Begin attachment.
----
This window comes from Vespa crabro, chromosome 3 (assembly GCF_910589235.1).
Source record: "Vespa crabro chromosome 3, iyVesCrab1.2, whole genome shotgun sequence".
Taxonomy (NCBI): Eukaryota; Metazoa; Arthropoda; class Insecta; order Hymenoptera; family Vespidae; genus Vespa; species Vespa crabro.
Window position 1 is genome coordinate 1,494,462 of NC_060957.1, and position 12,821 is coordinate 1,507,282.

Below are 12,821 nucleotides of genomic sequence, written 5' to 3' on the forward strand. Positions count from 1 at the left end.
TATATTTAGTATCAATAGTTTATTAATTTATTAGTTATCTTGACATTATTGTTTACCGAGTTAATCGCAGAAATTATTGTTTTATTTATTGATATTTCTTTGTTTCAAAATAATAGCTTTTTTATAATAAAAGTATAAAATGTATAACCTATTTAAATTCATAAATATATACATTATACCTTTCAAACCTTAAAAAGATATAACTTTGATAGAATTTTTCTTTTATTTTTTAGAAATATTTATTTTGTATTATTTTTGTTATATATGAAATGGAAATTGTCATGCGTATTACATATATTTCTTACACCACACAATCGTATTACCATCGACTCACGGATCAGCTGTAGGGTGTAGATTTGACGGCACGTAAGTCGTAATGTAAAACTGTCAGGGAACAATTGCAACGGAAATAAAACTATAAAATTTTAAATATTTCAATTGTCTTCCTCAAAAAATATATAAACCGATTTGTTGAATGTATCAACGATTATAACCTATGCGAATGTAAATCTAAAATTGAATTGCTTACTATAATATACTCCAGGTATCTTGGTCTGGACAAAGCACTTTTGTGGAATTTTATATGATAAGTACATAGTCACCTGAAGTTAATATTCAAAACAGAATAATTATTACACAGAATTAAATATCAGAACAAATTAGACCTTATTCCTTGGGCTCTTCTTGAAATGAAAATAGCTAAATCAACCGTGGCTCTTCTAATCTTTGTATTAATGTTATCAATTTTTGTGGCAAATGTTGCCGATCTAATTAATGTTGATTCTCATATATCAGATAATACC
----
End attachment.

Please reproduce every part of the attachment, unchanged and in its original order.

This window comes from Vespa crabro, chromosome 3 (assembly GCF_910589235.1).
Source record: "Vespa crabro chromosome 3, iyVesCrab1.2, whole genome shotgun sequence".
Taxonomy (NCBI): Eukaryota; Metazoa; Arthropoda; class Insecta; order Hymenoptera; family Vespidae; genus Vespa; species Vespa crabro.
Window position 1 is genome coordinate 1,494,462 of NC_060957.1, and position 12,821 is coordinate 1,507,282.

Below are 12,821 nucleotides of genomic sequence, written 5' to 3' on the forward strand. Positions count from 1 at the left end.
TATATTTAGTATCAATAGTTTATTAATTTATTAGTTATCTTGACATTATTGTTTACCGAGTTAATCGCAGAAATTATTGTTTTATTTATTGATATTTCTTTGTTTCAAAATAATAGCTTTTTTATAATAAAAGTATAAAATGTATAACCTATTTAAATTCATAAATATATACATTATACCTTTCAAACCTTAAAAAGATATAACTTTGATAGAATTTTTCTTTTATTTTTTAGAAATATTTATTTTGTATTATTTTTGTTATATATGAAATGGAAATTGTCATGCGTATTACATATATTTCTTACACCACACAATCGTATTACCATCGACTCACGGATCAGCTGTAGGGTGTAGATTTGACGGCACGTAAGTCGTAATGTAAAACTGTCAGGGAACAATTGCAACGGAAATAAAACTATAAAATTTTAAATATTTCAATTGTCTTCCTCAAAAAATATATAAACCGATTTGTTGAATGTATCAACGATTATAACCTATGCGAATGTAAATCTAAAATTGAATTGCTTACTATAATATACTCCAGGTATCTTGGTCTGGACAAAGCACTTTTGTGGAATTTTATATGATAAGTACATAGTCACCTGAAGTTAATATTCAAAACAGAATAATTATTACACAGAATTAAATATCAGAACAAATTAGACCTTATTCCTTGGGCTCTTCTTGAAATGAAAATAGCTAAATCAACCGTGGCTCTTCTAATCTTTGTATTAATGTTATCAATTTTTGTGGCAAATGTTGCCGATCTAATTAATGTTGATTCTCATATATCAGATAATACC